Lucien Francoeur. Poet, singer-songwriter, radio host, French teacher, b Montreal, 9 Sep 1948; MA (UQTR) 1984. He quit school at 15 to go to New York where he lived in Greenwich Village for several months. Back in Quebec, he began writing poetry when he was about 18. In 1969, he went to New Orleans where he completed high school. An unwavering fan of Timothy Leary and Jim Morrison, he then discovered drugs and rock music. Later on, he found himself studying literature at Maisonneuve College in Montreal, and contributing to the literary review, Les Herbes rouges. A meeting with poet and publisher Gaston Miron led to the appearance of his first collection of poems, Minibrixes réactées (Éditions de l'Hexagone, 1972).
Following several trips to Los Angeles and Vancouver, he founded 1974 the rock group Aut'Chose which recorded its first LP, Prends une chance avec moé (CBS FS-90289). In 1975, the group participated in the Chant'Août festival in Quebec City, gave a concert on the main stage during the St-Jean-Baptiste celebrations on Mount Royal, and recorded Une nuit comme une autre (CBS FS-90309), followed by Cauchemar américain (1976, CBS PFS-90379) and Aut'chose (1978, Gamma GS-244). In 1979, Francoeur was invited to launch in Paris an LP featuring his greatest hits, Chaud comme un juke-box (CBS-82029). Following his return to Quebec, he devoted his time to composition. His LP Le Retour de Johnny Frisson (1980, Kébec-Disc KD-997) led to a series of concerts. Francoeur gave his farewell stage performance at l'Imprévu, in Old Montreal, in 1980. An album, Jour et nuit (Pelo 1001) was launched in Montreal and Paris in 1984, followed by Dernière vision (1985, Kébec-Disc KD-628) and Les Gitans reviennent toujours (1987, A & M SP-9139). Francoeur published some 20 collections of poems in Montreal between 1972 and 1988.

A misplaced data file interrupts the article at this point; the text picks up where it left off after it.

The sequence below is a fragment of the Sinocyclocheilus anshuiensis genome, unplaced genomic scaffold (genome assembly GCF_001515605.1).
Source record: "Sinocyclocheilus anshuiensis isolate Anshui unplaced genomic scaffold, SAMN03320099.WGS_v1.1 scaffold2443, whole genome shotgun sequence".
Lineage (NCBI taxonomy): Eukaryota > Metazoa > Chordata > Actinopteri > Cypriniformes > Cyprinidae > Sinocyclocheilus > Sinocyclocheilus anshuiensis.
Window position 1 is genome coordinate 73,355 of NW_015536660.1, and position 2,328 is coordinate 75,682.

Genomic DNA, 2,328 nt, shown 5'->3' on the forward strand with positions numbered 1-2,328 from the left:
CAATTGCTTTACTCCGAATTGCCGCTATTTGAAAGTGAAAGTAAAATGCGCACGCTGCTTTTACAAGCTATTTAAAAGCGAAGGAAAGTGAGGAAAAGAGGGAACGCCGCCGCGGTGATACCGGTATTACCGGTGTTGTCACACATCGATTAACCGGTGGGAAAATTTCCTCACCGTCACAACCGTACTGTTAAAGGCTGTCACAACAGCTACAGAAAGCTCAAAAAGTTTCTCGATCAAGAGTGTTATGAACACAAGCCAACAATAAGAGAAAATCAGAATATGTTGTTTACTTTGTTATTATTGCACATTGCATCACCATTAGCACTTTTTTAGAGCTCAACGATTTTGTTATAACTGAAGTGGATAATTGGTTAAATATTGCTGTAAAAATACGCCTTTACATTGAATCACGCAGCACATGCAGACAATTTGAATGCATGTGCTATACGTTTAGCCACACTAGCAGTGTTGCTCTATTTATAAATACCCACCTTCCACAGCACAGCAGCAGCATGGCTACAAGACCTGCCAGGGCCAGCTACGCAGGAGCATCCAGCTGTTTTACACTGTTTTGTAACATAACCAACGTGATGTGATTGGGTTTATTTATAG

During the 1970's, he symbolized the fusion of underground poetry and rock. His uproarious images mixing French and English, Californian and French influences, city pictures and rock mythology, have won an audience well beyond literary circles.